With 2012 underway and the world still intact (give or take a few dwindling economies), one might think the Mayans were wrong to stop producing calendars centuries in advance and, in so doing, confuse gullible fatalists across the globe. However, we at Idiomanic firmly believe that, should the world end, humanity would pursue its business as usual. After all, if post-apocalyptic fiction has taught us anything, it’s that man’s story continues well beyond the end.
When I think of the end of the world, only one video game comes to mind… Well, two, but one turns out considerably less cataclysmic than the title would have us believe. Anyway, Fallout takes place in 2161 California about a hundred years after a nuclear war with China. Players are initially tasked with safeguarding water supplies for their fallout shelter but soon end up having to fight the Master, who is assembling an army of super mutants in the hopes of bringing about a new world order.
Fallout has spawned many sequels, but the 1997 original remains the best. The role-playing game stands out for its intricate sandbox experience. As they travel across devastated wastelands, players are given different optional tasks with numerous ways to complete. Their characters also offer variety, what with four separate features to develop: attributes, skills, traits, and perks. This means they can become any sort of person in the game, from a dumb, unstoppable juggernaut to a wimpy but sneaky thief. More importantly, it means every play-through is unique, kind of like radioactive dust flakes after a nuclear explosion.
Thundarr the Barbarian (1980-1982)
Imagination gravitates toward extremes, and, in a post-apocalyptic landscape, it finds fertile ground. I’m going to sidestep the obvious though and crack open a heady embarrassment from the biographical vault: Thundarr the Barbarian! The 1980-1982 Saturday morning cartoon comes in swinging from the opening lines: “The year: 1994. From out of space comes a runaway planet hurtling between the Earth and the moon, unleashing cosmic destruction! Man’s civilization is cast in ruin! Two thousand years later, Earth is reborn…”
I don’t have the heart to ferret out the YouTube clips because there’s no way Thundaar would hold up to scrutiny. Back when I was a kid though, its Kirby-inspired characters and techno-magical mysteries fed me the seeds for countless future stories, all in a shape and size I could digest with my spoonfuls of Fruit Loops. There was the powerful, noble barbarian freed from slavery with his sword made of light, his hairy sidekick, and his quick-witted princess. There were evil wizards, werewolves, the moon split in two, and, of course, the shameless cribbing from other franchises. Yes, Thundarr had it all, including one of the most important rules in all of sci-fi. That is, the requisite extra consonants in a character’s name.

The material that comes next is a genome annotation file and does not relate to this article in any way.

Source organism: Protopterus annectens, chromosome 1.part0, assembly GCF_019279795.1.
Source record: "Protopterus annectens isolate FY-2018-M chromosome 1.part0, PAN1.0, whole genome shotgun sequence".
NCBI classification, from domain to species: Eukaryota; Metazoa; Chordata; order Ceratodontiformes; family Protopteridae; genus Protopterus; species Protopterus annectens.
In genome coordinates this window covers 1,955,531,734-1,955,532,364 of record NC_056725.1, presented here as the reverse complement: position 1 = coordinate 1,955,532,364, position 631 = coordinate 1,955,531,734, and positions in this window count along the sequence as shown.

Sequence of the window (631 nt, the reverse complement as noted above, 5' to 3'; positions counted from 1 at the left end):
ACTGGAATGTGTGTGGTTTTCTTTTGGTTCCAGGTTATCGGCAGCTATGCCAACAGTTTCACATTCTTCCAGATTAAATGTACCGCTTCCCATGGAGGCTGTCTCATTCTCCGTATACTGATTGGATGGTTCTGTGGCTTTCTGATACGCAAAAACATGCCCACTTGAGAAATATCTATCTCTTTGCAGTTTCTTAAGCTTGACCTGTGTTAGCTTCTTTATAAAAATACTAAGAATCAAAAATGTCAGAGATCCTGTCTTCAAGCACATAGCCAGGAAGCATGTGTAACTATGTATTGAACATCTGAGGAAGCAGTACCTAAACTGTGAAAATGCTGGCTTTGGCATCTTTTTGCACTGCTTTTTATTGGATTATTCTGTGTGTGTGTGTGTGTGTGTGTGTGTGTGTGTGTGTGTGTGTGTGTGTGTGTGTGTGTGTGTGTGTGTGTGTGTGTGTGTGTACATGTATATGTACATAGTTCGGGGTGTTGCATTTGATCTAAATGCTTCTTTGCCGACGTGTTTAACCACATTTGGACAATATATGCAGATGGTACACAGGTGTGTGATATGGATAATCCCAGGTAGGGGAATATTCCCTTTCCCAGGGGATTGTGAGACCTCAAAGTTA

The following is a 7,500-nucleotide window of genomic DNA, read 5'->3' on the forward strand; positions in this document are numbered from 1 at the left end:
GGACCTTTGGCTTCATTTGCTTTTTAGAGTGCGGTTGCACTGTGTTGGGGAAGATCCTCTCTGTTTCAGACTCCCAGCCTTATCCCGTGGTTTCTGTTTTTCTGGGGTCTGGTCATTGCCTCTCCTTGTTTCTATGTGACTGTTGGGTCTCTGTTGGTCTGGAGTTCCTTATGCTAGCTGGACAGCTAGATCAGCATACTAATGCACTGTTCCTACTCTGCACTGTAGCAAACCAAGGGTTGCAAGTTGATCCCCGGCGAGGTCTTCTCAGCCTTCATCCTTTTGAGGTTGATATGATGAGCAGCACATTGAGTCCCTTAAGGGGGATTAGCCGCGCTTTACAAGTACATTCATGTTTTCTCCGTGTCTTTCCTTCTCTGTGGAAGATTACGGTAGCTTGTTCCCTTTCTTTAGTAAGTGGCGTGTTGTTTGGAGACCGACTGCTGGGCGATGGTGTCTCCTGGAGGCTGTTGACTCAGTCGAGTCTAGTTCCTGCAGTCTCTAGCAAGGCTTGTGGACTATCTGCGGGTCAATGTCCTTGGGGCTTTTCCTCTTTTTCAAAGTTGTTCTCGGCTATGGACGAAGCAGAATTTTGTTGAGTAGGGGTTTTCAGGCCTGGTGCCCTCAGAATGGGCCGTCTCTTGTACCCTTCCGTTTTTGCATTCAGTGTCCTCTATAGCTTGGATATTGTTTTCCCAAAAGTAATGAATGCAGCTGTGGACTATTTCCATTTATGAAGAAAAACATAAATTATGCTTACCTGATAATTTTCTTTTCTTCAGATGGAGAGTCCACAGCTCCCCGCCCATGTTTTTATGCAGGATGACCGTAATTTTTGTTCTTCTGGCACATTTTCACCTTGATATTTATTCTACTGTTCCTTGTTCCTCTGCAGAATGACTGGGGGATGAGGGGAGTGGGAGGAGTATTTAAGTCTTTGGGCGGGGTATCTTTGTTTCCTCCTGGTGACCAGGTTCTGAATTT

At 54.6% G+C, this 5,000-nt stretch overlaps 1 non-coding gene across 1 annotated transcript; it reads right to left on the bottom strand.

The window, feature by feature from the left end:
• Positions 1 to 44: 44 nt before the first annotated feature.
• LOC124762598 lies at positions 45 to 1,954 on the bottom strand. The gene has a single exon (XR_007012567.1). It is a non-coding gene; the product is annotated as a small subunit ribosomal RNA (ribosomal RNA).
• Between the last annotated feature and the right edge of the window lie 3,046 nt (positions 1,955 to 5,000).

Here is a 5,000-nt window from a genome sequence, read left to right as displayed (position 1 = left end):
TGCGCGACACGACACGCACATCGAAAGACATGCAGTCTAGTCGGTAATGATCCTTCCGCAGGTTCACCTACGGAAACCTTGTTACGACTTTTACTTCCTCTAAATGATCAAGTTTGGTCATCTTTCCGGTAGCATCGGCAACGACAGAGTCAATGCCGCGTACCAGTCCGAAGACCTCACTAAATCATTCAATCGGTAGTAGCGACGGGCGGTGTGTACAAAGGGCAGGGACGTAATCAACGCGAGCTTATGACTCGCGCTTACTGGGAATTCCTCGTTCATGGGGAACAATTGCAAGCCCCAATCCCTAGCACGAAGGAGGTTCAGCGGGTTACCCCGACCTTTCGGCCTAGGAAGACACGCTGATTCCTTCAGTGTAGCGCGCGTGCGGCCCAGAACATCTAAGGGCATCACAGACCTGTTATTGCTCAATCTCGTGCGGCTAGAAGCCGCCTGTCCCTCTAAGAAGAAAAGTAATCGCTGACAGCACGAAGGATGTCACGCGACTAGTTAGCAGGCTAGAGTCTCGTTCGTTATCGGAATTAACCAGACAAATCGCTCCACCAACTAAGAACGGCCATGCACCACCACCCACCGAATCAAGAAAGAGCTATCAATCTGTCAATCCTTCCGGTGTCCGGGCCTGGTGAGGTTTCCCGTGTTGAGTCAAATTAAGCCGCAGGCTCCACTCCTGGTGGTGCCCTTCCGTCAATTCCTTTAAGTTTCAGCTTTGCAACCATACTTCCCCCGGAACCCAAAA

The Road (2009)
I was introduced to this 2009 adaptation of Cormac McCarthy’s novel years ago when I sent my husband to the video store to get a fun, lighthearted movie. I love dumb comedies, action thrillers, murder mysteries, musicals, and the occasional rom-com. The Road is none of those. I don’t know how my hubby got it so wrong, but, after the first minute, it was clear to me this was another one of those heavy-with-human-misery films that Viggo Mortensen keeps gravitating toward. Still, as an avid Viggo fan, I persevered. Ugh. Viggo, grubby and gaunt, portrays a father hell-bent on ensuring his son’s (Kodi Smit-McPhee) survival in a world where all plant life has withered and cannibalism has become a popular diet choice. Being “the good guys”, they eschew human meat and make do with forgotten cans of Coke and other foods immune to nuclear holocaust.
I don’t regret having watched The Road, which raises poignant questions about human nature, the love of a parent, and despair. However, I’ll pass on a second helping. Sometimes, one can like a film without enjoying it. If you’re looking for a haunting, high-quality feel-bad movie, look no further, but I recommend chasing it down with Zoolander (2001) before you become suicidal.
I Am Legend (1954)
Spawning three big screen adaptations, none of which capture its profound humanity, Richard Matheson’s I Am Legend isn’t just a pulpy sci-fi yarn about a world overrun with vampires. It’s also a twisted Robinson Crusoe pastiche, a post-nuclear reinterpretation of Gothic tropes, and the rousing tale of a man coming to terms with his species’ mortality. To me, though, the 1954 novella constitutes first and foremost an expression of modernist sensibilities at their most poetic.
For obvious reasons, most entries in the post-apocalyptic genre portray the end of humanity as a bad thing. However, Matheson takes a different tact in I Am Legend, inviting us to consider that man plays only a bit part in a larger, equally wondrous cosmic process. This view resembles that of the Mayans, whose circular calendars signal the start of a new cycle in 2012, not the end of the world. According to their culture, everything comes full circle, you see, including tongue-in-cheek collective Web articles.